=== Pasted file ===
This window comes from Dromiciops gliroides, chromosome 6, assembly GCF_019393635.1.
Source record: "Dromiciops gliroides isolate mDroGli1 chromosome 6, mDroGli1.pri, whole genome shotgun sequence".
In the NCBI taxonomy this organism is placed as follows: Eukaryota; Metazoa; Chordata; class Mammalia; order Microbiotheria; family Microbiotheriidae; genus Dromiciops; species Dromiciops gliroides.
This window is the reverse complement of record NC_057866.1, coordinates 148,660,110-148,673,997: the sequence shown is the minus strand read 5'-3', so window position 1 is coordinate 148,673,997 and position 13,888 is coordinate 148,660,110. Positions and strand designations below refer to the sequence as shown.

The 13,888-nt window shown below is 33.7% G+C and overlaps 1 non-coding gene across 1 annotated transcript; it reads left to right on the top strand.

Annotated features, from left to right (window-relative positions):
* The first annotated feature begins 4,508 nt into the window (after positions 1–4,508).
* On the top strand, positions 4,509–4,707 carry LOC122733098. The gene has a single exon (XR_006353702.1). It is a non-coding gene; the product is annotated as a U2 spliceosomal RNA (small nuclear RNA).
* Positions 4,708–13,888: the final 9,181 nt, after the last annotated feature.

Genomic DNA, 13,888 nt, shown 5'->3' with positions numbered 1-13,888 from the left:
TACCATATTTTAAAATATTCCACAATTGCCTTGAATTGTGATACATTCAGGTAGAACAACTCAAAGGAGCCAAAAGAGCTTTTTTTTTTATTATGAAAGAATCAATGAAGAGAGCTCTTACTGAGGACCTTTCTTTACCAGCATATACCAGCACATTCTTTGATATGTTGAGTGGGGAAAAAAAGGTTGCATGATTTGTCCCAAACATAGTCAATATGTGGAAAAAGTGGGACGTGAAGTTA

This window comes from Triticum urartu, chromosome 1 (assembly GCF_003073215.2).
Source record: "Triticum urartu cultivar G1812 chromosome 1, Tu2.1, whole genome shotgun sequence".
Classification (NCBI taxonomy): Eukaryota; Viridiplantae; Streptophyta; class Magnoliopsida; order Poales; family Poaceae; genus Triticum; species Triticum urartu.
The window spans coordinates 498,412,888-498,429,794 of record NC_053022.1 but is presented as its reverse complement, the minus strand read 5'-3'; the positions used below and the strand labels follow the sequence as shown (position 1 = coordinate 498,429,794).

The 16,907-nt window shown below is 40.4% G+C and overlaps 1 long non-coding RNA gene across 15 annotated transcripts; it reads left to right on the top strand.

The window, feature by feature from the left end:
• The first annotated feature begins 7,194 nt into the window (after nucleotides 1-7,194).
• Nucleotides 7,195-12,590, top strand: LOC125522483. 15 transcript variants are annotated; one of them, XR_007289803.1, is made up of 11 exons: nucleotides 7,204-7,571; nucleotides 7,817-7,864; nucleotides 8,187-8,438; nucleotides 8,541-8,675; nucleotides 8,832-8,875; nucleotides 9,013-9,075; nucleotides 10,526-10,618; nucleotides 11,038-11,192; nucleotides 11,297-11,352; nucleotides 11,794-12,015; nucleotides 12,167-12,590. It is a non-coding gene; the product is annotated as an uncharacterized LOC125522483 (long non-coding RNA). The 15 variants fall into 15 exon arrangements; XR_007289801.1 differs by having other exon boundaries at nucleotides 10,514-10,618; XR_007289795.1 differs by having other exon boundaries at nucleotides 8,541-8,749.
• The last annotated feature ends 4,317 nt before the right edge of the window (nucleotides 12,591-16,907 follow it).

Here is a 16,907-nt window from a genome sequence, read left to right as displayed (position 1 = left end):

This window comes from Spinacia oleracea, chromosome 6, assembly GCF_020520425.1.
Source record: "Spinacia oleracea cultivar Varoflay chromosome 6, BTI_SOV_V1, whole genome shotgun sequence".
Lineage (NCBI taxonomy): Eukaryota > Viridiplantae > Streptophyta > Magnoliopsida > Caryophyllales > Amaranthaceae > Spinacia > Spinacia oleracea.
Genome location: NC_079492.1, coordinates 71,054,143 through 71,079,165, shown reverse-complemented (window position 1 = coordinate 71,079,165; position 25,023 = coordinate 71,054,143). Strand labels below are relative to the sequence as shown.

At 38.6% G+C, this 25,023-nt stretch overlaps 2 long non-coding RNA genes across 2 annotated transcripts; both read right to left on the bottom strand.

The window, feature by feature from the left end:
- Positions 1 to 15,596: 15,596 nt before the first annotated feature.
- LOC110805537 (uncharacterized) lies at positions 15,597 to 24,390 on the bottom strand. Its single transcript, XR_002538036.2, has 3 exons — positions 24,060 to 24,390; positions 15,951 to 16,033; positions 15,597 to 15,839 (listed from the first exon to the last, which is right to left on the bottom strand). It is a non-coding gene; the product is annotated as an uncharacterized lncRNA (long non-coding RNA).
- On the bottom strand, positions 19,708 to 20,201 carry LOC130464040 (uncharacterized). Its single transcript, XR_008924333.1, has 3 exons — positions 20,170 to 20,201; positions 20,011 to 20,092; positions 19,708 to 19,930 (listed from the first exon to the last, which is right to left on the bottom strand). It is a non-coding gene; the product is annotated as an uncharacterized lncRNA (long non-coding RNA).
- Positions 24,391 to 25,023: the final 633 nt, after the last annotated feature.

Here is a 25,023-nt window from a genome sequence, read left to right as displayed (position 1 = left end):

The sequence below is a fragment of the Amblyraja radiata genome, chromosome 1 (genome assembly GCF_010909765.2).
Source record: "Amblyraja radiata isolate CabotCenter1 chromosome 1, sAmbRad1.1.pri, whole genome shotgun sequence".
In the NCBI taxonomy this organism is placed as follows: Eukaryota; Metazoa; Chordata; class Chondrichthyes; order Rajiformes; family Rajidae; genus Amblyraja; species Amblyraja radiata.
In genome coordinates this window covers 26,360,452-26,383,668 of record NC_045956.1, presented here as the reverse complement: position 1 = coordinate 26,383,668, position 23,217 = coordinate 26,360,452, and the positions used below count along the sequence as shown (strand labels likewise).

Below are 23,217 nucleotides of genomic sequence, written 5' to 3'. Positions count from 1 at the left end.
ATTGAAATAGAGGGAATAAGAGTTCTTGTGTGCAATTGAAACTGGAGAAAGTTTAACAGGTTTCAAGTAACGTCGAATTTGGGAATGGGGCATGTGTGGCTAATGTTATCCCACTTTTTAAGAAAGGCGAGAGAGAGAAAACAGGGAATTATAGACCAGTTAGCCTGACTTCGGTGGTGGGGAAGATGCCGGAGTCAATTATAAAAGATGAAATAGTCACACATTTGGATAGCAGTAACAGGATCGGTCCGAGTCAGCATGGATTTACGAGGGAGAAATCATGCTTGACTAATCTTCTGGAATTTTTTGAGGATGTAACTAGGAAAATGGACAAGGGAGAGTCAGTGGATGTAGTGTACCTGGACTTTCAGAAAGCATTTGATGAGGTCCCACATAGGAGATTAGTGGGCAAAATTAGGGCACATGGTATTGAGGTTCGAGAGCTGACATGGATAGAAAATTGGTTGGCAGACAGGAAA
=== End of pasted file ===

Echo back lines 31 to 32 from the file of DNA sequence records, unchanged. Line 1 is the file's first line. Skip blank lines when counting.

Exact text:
- Positions 24,391 to 25,023: the final 633 nt, after the last annotated feature.

Here is a 25,023-nt window from a genome sequence, read left to right as displayed (position 1 = left end):